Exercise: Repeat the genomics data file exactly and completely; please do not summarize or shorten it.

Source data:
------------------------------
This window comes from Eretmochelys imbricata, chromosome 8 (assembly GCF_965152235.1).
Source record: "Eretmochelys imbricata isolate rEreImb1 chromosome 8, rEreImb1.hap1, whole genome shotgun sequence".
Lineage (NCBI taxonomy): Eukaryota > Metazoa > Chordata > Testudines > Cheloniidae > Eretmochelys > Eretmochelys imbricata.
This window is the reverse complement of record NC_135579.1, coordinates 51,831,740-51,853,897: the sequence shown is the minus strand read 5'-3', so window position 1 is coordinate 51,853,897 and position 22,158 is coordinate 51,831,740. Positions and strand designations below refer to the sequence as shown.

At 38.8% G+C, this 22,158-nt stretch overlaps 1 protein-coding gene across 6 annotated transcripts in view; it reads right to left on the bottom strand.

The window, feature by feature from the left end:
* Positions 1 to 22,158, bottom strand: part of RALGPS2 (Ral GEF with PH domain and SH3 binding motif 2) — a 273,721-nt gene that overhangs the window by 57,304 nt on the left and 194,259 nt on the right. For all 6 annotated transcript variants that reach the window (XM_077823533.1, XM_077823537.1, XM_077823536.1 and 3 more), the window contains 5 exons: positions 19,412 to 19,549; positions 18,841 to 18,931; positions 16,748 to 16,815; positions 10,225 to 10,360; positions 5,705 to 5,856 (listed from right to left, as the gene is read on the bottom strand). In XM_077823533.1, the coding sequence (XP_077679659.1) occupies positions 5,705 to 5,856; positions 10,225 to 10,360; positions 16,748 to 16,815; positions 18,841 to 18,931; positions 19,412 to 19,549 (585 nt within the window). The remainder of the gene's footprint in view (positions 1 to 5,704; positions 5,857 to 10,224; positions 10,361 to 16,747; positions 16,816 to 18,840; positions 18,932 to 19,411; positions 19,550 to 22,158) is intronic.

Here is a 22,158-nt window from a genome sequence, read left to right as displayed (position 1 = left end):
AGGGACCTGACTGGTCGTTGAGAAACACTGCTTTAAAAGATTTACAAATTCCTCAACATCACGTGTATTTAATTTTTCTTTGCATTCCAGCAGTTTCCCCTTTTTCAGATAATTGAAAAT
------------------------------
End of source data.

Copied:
This window comes from Eretmochelys imbricata, chromosome 8 (assembly GCF_965152235.1).
Source record: "Eretmochelys imbricata isolate rEreImb1 chromosome 8, rEreImb1.hap1, whole genome shotgun sequence".
Lineage (NCBI taxonomy): Eukaryota > Metazoa > Chordata > Testudines > Cheloniidae > Eretmochelys > Eretmochelys imbricata.
This window is the reverse complement of record NC_135579.1, coordinates 51,831,740-51,853,897: the sequence shown is the minus strand read 5'-3', so window position 1 is coordinate 51,853,897 and position 22,158 is coordinate 51,831,740. Positions and strand designations below refer to the sequence as shown.

At 38.8% G+C, this 22,158-nt stretch overlaps 1 protein-coding gene across 6 annotated transcripts in view; it reads right to left on the bottom strand.

The window, feature by feature from the left end:
* Positions 1 to 22,158, bottom strand: part of RALGPS2 (Ral GEF with PH domain and SH3 binding motif 2) — a 273,721-nt gene that overhangs the window by 57,304 nt on the left and 194,259 nt on the right. For all 6 annotated transcript variants that reach the window (XM_077823533.1, XM_077823537.1, XM_077823536.1 and 3 more), the window contains 5 exons: positions 19,412 to 19,549; positions 18,841 to 18,931; positions 16,748 to 16,815; positions 10,225 to 10,360; positions 5,705 to 5,856 (listed from right to left, as the gene is read on the bottom strand). In XM_077823533.1, the coding sequence (XP_077679659.1) occupies positions 5,705 to 5,856; positions 10,225 to 10,360; positions 16,748 to 16,815; positions 18,841 to 18,931; positions 19,412 to 19,549 (585 nt within the window). The remainder of the gene's footprint in view (positions 1 to 5,704; positions 5,857 to 10,224; positions 10,361 to 16,747; positions 16,816 to 18,840; positions 18,932 to 19,411; positions 19,550 to 22,158) is intronic.

Here is a 22,158-nt window from a genome sequence, read left to right as displayed (position 1 = left end):
AGGGACCTGACTGGTCGTTGAGAAACACTGCTTTAAAAGATTTACAAATTCCTCAACATCACGTGTATTTAATTTTTCTTTGCATTCCAGCAGTTTCCCCTTTTTCAGATAATTGAAAAT